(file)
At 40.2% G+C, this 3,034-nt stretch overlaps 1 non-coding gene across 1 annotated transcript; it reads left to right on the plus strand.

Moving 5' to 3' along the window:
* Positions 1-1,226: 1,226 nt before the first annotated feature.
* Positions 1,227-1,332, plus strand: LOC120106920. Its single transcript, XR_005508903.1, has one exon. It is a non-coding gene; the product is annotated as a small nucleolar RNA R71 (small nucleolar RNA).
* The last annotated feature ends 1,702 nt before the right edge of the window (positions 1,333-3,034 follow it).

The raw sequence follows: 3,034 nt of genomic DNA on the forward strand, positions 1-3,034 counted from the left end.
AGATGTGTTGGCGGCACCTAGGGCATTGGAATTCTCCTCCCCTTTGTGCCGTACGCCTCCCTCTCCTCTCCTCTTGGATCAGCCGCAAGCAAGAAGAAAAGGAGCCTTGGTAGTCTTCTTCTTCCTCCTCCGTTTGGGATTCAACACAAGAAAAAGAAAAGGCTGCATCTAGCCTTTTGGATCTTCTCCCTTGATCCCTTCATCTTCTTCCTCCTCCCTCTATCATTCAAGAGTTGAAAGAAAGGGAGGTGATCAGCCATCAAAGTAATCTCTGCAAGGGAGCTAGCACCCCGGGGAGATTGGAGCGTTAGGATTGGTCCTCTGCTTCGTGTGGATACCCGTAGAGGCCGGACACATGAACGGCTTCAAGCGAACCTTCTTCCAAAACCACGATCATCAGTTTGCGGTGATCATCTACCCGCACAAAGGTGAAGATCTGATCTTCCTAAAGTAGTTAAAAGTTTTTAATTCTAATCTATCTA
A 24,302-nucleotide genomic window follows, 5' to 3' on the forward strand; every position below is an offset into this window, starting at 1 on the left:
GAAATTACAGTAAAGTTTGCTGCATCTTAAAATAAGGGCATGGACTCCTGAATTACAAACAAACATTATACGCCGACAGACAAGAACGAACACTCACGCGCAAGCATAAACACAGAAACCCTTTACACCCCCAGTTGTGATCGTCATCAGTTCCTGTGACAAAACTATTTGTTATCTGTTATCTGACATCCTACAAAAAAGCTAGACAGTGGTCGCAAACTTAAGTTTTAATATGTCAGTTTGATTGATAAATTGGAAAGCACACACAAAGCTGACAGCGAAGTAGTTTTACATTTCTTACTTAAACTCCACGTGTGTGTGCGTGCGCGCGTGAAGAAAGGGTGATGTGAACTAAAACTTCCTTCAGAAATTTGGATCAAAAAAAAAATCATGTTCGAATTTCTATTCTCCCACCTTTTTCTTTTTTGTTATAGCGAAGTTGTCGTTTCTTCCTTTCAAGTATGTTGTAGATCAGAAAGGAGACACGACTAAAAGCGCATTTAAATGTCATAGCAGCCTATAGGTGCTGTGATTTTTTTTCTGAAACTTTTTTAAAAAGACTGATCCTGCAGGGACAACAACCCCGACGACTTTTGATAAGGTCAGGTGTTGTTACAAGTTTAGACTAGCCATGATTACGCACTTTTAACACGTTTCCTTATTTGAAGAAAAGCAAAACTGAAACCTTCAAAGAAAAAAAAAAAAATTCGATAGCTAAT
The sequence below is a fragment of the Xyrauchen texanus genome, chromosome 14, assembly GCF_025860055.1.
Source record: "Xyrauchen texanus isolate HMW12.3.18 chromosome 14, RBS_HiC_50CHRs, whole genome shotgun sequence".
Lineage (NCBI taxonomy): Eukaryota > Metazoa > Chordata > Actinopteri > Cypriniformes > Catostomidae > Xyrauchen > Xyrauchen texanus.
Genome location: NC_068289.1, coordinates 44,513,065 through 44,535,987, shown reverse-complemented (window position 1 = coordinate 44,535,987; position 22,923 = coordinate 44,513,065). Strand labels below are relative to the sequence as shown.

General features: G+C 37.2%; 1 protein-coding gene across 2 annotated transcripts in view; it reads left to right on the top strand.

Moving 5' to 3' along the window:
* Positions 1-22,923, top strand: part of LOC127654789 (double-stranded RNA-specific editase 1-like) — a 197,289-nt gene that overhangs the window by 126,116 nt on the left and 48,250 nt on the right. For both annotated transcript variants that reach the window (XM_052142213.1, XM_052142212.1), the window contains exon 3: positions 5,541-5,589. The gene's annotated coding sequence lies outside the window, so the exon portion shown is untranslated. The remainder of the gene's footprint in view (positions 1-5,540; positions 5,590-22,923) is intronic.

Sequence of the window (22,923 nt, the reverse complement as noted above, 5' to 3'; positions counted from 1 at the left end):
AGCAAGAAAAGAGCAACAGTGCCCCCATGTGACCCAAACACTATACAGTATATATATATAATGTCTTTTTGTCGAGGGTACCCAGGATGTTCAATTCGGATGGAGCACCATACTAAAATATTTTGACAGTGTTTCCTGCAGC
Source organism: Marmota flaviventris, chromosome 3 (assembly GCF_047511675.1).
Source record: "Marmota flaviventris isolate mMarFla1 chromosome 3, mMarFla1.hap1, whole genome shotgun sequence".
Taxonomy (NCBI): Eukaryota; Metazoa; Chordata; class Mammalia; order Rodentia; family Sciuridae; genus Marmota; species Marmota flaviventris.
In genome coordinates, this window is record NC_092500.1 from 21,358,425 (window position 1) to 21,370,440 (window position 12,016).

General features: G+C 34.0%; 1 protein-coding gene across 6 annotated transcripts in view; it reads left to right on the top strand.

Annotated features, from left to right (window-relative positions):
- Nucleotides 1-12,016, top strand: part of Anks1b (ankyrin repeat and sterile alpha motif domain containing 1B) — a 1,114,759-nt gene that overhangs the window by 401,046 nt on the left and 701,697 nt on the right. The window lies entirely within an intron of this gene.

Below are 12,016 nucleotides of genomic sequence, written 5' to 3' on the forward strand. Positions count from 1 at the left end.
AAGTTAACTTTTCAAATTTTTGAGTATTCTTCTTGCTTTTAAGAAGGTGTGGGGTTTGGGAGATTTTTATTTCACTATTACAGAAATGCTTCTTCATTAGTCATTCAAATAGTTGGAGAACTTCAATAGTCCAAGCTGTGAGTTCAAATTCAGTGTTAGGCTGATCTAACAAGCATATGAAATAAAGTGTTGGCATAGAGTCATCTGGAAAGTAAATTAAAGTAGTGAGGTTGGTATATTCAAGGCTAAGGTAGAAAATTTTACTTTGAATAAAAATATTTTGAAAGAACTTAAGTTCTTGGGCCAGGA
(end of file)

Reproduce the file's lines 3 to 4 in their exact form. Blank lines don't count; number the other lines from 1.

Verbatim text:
* Positions 1-1,226: 1,226 nt before the first annotated feature.
* Positions 1,227-1,332, plus strand: LOC120106920. Its single transcript, XR_005508903.1, has one exon. It is a non-coding gene; the product is annotated as a small nucleolar RNA R71 (small nucleolar RNA).